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What is an Abusive Tax Scheme?

Posted on in IRS Scams

tax scams, San Jose tax attorney, tax evasion, false billing, fraudulent return preparationEvery person must pay taxes. No matter one’s job, income level, or the amount of assets owned, most people are unhappy with the amount that the government takes. But while there are many ways to legally minimize the amount of taxes a person is obligated to pay, some people take additional, illegal steps to evade paying taxes. 

Tax fraud is a crime that can result in serious consequences; however, many people also fall prey to tax scams that promise to substantially reduce or completely eliminate the taxes a person must pay. In order to avoid criminal prosecution for tax evasion, it is important to recognize and avoid these abusive tax schemes. 

Types of Abusive Tax Schemes

The IRS defines an abusive tax scheme as a violation of the Internal Revenue Code that uses multiple flow-through entities to evade taxes. Common types of abusive tax schemes include the following:

  • Foreign trusts - A taxpayer may place assets in multiple layered trusts, thus making it appear as though he or she does not control his or her business assets, and then transfers the assets to a trust in a foreign “tax haven” country.

  • International Business Corporations (IBCs) - After establishing an IBC in a foreign country, a taxpayer may send income to a foreign bank account, processing the income in a manner that allows him or her to avoid reporting this income to the IRS.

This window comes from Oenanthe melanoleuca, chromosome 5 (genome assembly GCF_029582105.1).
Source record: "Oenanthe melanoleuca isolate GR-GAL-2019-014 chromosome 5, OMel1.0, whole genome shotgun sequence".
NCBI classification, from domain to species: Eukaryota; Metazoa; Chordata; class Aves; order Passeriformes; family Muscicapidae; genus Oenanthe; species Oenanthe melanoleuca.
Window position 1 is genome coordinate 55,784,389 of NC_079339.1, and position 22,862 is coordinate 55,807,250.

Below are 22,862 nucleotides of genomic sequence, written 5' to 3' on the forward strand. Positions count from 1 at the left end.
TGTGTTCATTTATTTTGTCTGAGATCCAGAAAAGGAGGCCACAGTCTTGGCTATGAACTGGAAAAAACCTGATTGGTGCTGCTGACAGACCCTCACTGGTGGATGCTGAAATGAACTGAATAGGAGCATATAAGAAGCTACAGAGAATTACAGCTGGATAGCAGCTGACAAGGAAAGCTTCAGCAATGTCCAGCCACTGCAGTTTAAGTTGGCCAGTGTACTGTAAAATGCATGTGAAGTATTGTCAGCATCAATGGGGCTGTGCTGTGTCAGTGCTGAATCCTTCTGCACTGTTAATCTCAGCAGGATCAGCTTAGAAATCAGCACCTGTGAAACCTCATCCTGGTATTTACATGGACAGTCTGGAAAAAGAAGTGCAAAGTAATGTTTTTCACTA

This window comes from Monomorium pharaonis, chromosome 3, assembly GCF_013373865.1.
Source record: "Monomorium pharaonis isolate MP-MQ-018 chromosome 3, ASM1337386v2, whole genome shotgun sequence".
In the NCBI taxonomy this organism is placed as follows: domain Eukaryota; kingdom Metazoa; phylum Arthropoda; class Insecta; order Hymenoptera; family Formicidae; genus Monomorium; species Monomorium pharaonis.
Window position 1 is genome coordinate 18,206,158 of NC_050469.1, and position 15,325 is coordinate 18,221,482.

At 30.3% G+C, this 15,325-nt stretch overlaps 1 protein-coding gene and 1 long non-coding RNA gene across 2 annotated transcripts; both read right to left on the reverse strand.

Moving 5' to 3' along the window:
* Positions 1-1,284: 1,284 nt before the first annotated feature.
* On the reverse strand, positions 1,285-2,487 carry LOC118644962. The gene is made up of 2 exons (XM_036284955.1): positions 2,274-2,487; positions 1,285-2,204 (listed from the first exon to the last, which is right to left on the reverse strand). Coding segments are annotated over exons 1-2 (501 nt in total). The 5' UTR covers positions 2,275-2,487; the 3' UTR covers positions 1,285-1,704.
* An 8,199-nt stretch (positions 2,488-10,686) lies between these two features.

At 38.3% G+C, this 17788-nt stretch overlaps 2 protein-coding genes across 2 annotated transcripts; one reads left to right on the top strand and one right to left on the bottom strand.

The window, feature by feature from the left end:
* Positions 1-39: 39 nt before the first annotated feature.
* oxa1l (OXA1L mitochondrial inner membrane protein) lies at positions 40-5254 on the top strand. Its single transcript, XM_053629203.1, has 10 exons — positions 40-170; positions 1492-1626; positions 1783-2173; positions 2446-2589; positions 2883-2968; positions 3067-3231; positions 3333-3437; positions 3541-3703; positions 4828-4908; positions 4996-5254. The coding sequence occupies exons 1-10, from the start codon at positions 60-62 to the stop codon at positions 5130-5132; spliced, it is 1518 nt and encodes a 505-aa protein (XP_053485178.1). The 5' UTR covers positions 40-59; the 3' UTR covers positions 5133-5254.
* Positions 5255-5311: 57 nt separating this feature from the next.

• False billing - A taxpayer may send income to a foreign entity, claiming that he or she is making payments for goods or services that were purchased. However, he or she actually deposits these payments into a foreign bank account while claiming the payments as deductions for business expenses.

  • Micro-captive insurance shelters - A business may create a “captive” insurance company, allowing the business to claim deductions for insurance premiums. However, some taxpayers may use “micro-captive” schemes to cover implausible risks or use vague terms with the intent of sheltering funds from taxation.

  • Fraudulent return preparation - An accountant or other professional tax return preparer may encourage taxpayers to evade taxes by including false information on a return or improperly claiming tax credits, exemptions, or deductions. 

People who use abusive tax schemes to evade taxes will be liable for the taxes owed, as well as any applicable interest. They may also face criminal prosecution, which can result in fines of up to $250,000 and five years in prison, as well as civil fraud penalties of up to 75 percent of the amount of taxes that were underpaid in addition to the taxes.

Contact a San Jose Tax Law Attorney

Taxpayers should be wary of any accountant or tax preparer who claims he or she can eliminate a person’s tax obligations or shelter his or her income or assets from being taxed.

If you have any questions about abusive tax schemes, or if you are being investigated by the IRS for tax evasion, John D. Teter Law Offices can provide you with the help you need. Contact a San Jose, CA tax attorney at 408-866-1810.

Sources:

https://www.irs.gov/compliance/criminal-investigation/abusive-tax-schemes-criminal-investigation-ci

https://www.irs.gov/compliance/criminal-investigation/what-are-some-of-the-most-common-abusive-tax-schemes

https://www.irs.gov/newsroom/irs-2018-dirty-dozen-tax-scams-abusive-tax-shelters-make-the-list

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